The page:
*Older model Nikes (Quest 1 & 2) are usually the same as shoe size, to a half size down. Newer model Nike skates (Roller Dads, Shadows, Silvers) are a size, to a size and a half down from your US Mens shoe size.

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4) I though T'Blades couldn't be sharpened. How do I use the T'Blade sharpening stone?

The sharpening stone is used primarily to smooth out the nicks on the side of the blade. To use, please use the guide below.

Hold the stone in your right hand. The flat part should be facing up. Run the stone along the side of the runner, smoothing out the imperfections. If you need further assistance, please call 888.286.6169 or 888.945.4295.

 

5) I see several products with the letters SMU/THG in their description. What does this mean?

SMU stands for "Special Make Up" which is another way to say "limited edition." SMU Products are purchase by The Hockey Group (THG) which HockeyMonkey is a part of. THG is a group of buyers who pool their recourses to purchase in bulk quantities from manufacturers. Often, manufacturers offer an exclusive skate to THG which is very similar (often higher quality) to the model above in cost. Since this SMU model is not mass-produced/marketed & not available most anywhere else, we can offer the skate below what the skate would fetch in the retail market.

For more information, please visit http://www.thehockeygroup.com.

 
6) What is the difference between D, E & EE in skate sizing?

In regards to skate widths, D is the standard, C is about a quarter of an inch narrower than D, while E (or EE depending on the manufacturer) is about a quarter of an inch wider than D. Some skate models may designate N for Narrow/C width, R for Regular/D width and W for Wide/EE width. CCM skates usually have the widest boot construction available, while Nike skates seem to run narrow in general.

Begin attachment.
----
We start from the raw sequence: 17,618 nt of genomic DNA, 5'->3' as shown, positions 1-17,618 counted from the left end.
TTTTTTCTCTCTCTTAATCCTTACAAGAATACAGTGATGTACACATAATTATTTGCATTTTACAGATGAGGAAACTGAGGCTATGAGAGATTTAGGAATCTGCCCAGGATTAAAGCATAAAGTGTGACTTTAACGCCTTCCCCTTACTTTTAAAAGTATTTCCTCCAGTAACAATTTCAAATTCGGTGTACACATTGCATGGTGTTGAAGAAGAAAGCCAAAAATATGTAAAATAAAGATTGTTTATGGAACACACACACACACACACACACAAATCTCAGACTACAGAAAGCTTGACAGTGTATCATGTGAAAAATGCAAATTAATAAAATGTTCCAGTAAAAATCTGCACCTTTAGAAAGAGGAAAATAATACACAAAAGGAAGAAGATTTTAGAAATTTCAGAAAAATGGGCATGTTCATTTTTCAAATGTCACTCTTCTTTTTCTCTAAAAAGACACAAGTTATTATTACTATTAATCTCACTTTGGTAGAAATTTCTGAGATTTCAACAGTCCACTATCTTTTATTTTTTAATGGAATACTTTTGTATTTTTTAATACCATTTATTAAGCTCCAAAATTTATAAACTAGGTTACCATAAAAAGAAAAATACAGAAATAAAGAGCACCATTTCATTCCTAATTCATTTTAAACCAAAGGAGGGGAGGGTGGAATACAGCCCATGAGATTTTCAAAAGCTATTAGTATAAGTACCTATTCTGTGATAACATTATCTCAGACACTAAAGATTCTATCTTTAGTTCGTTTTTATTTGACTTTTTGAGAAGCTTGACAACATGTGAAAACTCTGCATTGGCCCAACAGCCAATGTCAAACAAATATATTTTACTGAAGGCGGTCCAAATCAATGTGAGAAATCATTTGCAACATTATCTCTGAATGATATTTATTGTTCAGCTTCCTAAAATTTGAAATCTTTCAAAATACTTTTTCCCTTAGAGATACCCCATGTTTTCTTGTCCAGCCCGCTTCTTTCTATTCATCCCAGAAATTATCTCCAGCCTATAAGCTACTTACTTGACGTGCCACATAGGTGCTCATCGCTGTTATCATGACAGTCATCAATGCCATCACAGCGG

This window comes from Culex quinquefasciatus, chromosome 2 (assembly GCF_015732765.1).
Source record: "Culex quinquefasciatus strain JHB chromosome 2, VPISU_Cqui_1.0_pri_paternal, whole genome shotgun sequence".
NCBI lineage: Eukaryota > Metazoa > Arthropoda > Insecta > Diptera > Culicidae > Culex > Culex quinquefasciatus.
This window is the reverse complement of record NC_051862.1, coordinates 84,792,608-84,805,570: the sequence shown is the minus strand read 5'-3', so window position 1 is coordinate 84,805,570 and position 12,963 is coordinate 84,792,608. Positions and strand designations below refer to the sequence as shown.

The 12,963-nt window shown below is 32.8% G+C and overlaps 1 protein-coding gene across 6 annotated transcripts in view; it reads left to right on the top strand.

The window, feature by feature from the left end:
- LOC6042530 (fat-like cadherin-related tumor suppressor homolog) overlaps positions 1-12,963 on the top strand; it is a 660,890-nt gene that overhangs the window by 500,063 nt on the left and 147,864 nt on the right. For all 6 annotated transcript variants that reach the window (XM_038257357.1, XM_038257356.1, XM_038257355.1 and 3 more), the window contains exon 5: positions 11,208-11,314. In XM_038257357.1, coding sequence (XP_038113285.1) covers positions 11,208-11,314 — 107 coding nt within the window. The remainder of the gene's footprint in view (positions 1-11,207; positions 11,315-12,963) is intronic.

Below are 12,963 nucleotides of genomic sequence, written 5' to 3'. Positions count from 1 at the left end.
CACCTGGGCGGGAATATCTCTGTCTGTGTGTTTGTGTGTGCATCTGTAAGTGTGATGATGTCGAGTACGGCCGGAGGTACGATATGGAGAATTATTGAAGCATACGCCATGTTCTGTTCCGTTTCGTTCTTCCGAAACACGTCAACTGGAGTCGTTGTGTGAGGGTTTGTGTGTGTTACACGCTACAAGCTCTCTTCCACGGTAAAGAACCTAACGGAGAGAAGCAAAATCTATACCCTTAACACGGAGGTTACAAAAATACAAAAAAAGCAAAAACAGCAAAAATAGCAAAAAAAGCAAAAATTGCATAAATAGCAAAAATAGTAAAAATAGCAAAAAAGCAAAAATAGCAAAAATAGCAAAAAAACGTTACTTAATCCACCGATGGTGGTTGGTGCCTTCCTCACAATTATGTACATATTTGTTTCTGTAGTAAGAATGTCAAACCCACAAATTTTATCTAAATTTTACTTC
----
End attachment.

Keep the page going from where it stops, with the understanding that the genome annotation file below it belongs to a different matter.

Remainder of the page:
7) What kind of skate will work best for me?

There are several different variables such as, will you be playing in a league, if so what type, how often will you be on the ice, ect ,ect which unfortunately make it very difficult to determine which skate would work the best according to your needs. Please call Customer service at 888.286.6169/951.271.4159 or contact or Pro Shop @ 888.945.4295/714.210.2976 for a recommendation.

 
8) How should I install a replacement blade into a shaft?

Tools Required: In most pro shops a Multi-Purpose heat gun is used. These can be purchased at a hardware store, usually between $50-$70 US. There are usually two heat settings on your most basic heat guns; its recommended to use the higher of the twomost likely a hair dryer isnt going to work.

Some will use a gas range stove; however this is strongly ill-advised, as there are obvious fire hazards attached to this method.

If extracting a broken blade, you may need a vice of some sort and/or needle-nosed pliers to help you out with the tiny pieces. Sometimes you can drill in a screw through the wood toward the shaft hollow for something to hold onto.